Make It So: The DC Cinematic Multiverse by Jerry Whitworth
With the announcement of Batman ’89 and Superman ’78 from DC Comics following in the footsteps of series such as Batman ’66, Wonder Woman ’77, Smallville: Season 11, and assorted Arrowverse comics, the stage is set to tell a comic book story in the DC cinematic multiverse. A lot of the groundwork for this kind of series has already been established in the Arrowverse thanks in no small part to its Crisis on Infinite Earths crossover event. Therein, the Crisis on Infinite Earths storyline was adapted in a toned down version featuring characters from the 1990 Flash television series, Smallville, and the DC Extended Universe, to name a few, as several Earths were merged into one and cutoff from the rest of the greater multiverse. Lets take a look at what a DC cinematic multiverse comic book series could entail.
What Won’t Be in Crisis on Infinite Earths by Jerry Whitworth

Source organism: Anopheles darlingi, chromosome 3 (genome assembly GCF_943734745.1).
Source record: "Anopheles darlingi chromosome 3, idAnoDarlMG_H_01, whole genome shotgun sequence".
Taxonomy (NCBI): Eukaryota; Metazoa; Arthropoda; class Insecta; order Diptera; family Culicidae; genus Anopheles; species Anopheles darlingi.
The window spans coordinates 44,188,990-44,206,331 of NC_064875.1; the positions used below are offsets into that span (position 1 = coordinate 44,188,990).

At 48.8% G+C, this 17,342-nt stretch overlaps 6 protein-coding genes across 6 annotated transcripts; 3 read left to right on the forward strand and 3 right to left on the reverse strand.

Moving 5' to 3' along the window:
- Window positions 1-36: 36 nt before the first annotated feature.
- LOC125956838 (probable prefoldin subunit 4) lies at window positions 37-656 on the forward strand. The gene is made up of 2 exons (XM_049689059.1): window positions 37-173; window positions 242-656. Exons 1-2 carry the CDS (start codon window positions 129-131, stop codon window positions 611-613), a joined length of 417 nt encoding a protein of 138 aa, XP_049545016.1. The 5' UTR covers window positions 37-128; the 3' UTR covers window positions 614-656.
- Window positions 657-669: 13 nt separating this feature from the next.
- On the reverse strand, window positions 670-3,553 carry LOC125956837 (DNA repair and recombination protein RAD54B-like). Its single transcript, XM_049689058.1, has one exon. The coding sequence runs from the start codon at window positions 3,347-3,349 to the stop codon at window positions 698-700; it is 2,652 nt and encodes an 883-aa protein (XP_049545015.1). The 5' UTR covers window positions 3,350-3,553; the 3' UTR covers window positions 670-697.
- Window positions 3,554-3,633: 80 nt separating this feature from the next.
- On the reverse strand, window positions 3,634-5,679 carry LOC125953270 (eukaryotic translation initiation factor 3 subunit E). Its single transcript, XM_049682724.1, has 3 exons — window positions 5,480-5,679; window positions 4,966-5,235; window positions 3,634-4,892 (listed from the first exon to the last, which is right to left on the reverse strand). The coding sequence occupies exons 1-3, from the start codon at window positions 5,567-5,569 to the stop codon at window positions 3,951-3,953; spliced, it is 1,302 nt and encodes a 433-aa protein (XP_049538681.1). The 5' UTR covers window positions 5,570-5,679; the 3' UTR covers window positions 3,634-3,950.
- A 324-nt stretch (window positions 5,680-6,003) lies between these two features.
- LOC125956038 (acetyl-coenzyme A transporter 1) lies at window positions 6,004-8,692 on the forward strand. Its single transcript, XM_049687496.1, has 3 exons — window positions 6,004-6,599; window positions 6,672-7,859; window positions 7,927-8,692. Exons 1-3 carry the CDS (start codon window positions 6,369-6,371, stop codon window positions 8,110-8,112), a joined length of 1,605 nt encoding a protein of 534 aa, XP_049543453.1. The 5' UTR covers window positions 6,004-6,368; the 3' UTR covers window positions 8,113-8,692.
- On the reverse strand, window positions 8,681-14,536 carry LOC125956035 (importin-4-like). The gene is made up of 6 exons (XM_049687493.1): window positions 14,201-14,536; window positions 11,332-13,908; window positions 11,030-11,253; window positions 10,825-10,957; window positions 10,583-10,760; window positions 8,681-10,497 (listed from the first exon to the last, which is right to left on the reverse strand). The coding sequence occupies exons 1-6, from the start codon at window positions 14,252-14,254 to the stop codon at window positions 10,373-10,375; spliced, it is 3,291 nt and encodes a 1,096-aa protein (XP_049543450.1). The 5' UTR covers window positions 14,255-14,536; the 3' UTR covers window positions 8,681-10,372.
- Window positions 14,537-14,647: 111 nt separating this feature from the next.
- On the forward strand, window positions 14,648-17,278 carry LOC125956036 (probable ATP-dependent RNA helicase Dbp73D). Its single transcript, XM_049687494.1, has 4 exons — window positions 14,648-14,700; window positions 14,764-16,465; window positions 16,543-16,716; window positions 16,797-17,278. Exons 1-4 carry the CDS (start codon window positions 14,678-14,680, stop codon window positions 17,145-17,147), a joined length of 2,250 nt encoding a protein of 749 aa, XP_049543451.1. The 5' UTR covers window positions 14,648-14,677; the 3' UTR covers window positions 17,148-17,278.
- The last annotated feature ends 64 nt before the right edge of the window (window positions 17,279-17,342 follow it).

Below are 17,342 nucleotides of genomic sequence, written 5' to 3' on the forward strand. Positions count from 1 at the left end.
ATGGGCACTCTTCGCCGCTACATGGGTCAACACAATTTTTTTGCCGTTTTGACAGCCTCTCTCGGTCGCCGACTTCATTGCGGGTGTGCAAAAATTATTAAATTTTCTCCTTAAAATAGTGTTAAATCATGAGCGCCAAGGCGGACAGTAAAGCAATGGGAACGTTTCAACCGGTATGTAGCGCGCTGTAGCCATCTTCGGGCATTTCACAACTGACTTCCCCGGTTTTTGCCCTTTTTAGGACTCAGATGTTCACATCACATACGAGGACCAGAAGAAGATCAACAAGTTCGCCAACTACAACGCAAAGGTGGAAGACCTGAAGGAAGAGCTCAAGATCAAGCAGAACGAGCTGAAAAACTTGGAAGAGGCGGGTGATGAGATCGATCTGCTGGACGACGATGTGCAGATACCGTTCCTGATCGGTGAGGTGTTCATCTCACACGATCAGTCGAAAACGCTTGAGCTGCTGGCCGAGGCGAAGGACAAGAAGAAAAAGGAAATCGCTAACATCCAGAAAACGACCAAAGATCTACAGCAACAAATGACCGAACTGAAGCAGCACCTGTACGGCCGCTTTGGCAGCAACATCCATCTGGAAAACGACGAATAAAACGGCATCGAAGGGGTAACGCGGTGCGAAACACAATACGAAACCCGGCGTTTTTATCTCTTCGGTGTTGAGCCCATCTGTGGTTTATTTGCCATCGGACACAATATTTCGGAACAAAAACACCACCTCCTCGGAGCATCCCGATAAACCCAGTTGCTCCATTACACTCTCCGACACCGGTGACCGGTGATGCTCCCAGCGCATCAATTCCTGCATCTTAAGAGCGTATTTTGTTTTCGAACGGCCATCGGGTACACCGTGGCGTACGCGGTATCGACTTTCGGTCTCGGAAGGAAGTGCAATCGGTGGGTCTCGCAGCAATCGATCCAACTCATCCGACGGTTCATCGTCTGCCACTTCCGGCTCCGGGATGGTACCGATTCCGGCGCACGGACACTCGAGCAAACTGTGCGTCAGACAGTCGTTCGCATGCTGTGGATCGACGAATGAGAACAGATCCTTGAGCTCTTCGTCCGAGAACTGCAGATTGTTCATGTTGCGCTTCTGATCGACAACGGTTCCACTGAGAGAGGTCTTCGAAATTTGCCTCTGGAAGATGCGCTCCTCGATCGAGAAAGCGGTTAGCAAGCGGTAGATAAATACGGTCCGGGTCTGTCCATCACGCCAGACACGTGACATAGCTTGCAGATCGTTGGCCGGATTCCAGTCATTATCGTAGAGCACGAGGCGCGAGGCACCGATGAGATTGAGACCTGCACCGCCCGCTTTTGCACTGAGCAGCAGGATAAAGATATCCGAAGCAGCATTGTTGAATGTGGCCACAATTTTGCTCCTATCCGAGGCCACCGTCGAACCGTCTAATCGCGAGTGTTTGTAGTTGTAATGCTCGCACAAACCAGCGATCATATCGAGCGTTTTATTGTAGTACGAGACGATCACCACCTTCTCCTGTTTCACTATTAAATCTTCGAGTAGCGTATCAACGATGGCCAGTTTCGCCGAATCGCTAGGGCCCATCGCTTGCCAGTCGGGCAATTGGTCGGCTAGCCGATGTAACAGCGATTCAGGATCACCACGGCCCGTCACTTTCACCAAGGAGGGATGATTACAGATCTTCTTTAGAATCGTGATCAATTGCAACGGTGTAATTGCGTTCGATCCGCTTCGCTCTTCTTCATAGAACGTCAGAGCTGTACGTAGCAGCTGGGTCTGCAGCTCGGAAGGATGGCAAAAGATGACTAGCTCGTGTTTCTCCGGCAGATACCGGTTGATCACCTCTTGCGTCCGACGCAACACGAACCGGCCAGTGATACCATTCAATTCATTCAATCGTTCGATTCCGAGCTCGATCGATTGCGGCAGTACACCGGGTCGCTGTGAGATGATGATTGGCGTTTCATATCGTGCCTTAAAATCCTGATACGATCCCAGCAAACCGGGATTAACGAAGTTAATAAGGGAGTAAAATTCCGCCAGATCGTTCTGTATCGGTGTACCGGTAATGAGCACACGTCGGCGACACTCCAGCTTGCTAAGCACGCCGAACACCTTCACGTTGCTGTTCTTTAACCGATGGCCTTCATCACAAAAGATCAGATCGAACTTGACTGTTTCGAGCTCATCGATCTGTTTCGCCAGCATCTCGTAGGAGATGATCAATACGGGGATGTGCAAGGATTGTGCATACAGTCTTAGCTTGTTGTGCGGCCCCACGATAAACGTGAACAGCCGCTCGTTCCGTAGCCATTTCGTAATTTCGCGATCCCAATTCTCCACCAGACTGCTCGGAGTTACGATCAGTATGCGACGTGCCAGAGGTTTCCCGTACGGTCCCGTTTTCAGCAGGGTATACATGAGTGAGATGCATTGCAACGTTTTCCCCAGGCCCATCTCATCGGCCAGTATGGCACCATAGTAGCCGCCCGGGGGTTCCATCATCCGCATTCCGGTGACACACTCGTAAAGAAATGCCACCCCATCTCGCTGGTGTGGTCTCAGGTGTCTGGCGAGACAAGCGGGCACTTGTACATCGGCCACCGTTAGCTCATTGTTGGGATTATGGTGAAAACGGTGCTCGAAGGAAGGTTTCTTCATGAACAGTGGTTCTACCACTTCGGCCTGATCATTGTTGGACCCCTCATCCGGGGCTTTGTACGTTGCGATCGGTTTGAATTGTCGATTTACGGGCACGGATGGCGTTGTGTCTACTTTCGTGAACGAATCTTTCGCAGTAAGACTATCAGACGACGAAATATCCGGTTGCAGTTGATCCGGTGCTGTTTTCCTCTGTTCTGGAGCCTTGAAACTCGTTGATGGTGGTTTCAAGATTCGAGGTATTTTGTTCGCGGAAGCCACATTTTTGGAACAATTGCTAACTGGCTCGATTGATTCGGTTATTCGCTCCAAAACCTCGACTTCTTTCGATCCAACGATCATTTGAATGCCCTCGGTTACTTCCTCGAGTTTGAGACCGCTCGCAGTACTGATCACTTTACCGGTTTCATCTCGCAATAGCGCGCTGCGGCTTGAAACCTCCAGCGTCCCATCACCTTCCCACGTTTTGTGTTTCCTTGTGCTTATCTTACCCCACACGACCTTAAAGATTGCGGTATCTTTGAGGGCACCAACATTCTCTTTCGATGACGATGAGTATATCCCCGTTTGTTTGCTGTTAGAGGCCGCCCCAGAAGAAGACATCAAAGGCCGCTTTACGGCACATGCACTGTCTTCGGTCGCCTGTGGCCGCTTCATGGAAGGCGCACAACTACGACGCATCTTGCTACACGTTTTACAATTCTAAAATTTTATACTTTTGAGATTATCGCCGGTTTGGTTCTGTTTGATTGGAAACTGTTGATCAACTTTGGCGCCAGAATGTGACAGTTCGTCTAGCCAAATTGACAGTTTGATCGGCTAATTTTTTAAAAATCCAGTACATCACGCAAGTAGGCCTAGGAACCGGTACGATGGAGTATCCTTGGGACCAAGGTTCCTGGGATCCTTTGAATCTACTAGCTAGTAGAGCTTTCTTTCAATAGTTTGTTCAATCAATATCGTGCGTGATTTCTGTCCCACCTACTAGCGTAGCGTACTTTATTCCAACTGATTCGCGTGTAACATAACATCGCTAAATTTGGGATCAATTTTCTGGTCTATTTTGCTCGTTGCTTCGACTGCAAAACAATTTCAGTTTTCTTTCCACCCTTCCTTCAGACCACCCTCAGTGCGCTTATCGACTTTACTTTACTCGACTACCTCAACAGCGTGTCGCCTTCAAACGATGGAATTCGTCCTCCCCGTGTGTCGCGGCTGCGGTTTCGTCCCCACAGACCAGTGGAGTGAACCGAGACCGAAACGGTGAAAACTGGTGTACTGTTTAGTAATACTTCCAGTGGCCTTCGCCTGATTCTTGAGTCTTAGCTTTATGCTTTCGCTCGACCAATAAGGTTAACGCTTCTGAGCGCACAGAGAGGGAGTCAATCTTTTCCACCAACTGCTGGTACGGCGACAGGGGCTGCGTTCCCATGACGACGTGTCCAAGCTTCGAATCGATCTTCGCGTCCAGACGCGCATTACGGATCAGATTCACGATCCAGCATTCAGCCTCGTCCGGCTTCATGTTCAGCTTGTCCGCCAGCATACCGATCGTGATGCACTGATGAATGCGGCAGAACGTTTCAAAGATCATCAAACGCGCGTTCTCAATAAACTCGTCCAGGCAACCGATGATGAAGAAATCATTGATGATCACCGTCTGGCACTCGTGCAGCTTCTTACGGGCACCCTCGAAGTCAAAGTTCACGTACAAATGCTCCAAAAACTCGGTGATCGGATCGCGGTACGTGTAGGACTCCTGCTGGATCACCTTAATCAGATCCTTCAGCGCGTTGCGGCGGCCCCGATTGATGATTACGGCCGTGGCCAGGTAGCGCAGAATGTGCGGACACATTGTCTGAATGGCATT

With the Arrowverse’s upcoming “Crisis on Infinite Earths,” the most ambitious crossover in television history continues to grow by leaps and bounds every day. The Arrowverse, which already touts Arrow, Flash (including the 1990 series), Constantine, Vixen, Supergirl, Legends of Tomorrow, Freedom Fighters: The Ray, Black Lightning, Batwoman (which has hinted at being part of the Dark Knight film series), and Deathstroke as series making up its multiverse, will allegedly be adding Batman (which includes Legends of the Superheroes and the Batman ’66 series of comics), Wonder Woman (which has been connected to Batman in the comics), DC Animated Universe, Smallville, Birds of Prey (which has hinted at being part of Tim Burton’s Batman films), Superman Returns (which is considered a spiritual successor to the Richard Donner Superman films), Lucifer, and Titans (which has its own spin-off in Doom Patrol) to the mix. As an aside, if this seems difficult to keep up with, search “Tommy Westphall Universe” or “St. Elsewhere Universe,” which many of these shows are already linked up into, to really make your brain spin. That’s over five decades worth of DC Comics’ adaptations rolled into five hours of television aired across a span of two months. At this point, there may only be a handful of adaptations that won’t be mixed up into the event. Before we take a look at what likely won’t be included and why, it should be noted while the crossover appears to in some manner be incorporating the DC Animated Universe, we won’t include animated series (though, as noted, several animated shows are part of the Arrowverse already). If you wanted to learn more about DC’s animated products prior to the DCAU, check this out. Now, onto what won’t be part of Crisis on Infinite Earths!